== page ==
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Dark Territory: The Secret History of Cyber War

Dark Territory: The Secret History of Cyber War by Fred Kaplan. Simon and Schuster Paperbacks, 2016, 343 pp.

In Dark Territory: The Secret History of Cyber War, Fred Kaplan details the extraordinary pace at which technology has changed since the Cold War and describes the dangers posed by cyberattacks. He makes frequent connections between actions taken by the United States and countries around the world as each strives to achieve superiority in the newest emergent war-fighting domain. The overarching story he tells is one of a world distracted by nuclear fears during the Cold War, while behind the scenes a different battle was taking place over computer networks. Written with expert insight into the thought processes of some of America’s top leaders, Kaplan connects the dots on all of the various activities occurring across the country as the US develops tools to edge out adversaries in the cyber arms race and how new races are forming as more nations realize the strategic and tactical advantages that cyber presents in the battlefield.

The book is written as a historical novel that gives intimate details about the conversations occurring within the government as cyber threats became more apparent. It is written in a story-like fashion, which makes the content light-hearted and fun to read, while providing the same level of detail as would be obtained from a university textbook. It is clear that Kaplan has spent a considerable amount of time getting Washington insider–level knowledge on the inner circles of the cyber debate. Given Kaplan’s extensive credentials writing articles for several of the nation’s top newspapers as well as graduate degrees from MIT, it is no surprise that the book is both comprehensive in content and precise in technical and political acumen.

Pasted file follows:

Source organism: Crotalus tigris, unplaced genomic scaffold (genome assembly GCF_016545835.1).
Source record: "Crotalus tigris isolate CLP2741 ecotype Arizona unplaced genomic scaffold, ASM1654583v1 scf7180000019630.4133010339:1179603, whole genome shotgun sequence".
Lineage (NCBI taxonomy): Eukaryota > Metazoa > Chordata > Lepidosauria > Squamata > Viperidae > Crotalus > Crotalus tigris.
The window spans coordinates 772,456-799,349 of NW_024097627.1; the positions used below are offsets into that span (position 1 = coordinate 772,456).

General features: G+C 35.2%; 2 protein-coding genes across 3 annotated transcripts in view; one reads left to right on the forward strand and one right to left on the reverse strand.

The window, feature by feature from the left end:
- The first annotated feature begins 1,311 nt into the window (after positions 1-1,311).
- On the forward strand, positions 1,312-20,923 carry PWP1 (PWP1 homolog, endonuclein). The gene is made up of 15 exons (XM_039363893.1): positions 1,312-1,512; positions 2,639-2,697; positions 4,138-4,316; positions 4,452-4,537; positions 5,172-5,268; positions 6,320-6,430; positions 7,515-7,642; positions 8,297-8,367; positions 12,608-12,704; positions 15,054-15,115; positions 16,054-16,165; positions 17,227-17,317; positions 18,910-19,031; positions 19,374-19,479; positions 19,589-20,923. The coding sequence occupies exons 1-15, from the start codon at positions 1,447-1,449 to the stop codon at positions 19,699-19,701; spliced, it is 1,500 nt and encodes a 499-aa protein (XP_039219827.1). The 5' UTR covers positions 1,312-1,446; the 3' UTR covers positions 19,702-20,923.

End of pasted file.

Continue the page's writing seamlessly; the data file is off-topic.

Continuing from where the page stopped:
Kaplan begins by alluding to the infamous question from former Pres. Ronald Reagan after he saw the movie Wargames, about whether a teenager would really be able to stumble onto DOD networks and interact with a missile-warning simulation system. The internet, as was quickly being discovered, improved worldwide communication by transferring data instantaneously but was designed inherently insecure, leaving large portions of the national infrastructure vulnerable. Reagan, after getting confirmation from Gen John Vessey, chairman of the Joint Chiefs of Staff, that it was indeed possible, proceeded to sign NSDD-145 to give the National Security Agency (NSA) and other organizations the responsibility of securing the country’s digital assets. This was a quick fix designed to address a complex problem, and Kaplan does a great job of explaining that the core insecurity issues took several decades to accumulate and that no quick fix would solve them. He discusses the history of the internet back to ARPANET, including Willis Ware’s warnings about the risks of networking computers and how the internet evolved into a conglomeration of various subnetworks that expanded this risk across the globe.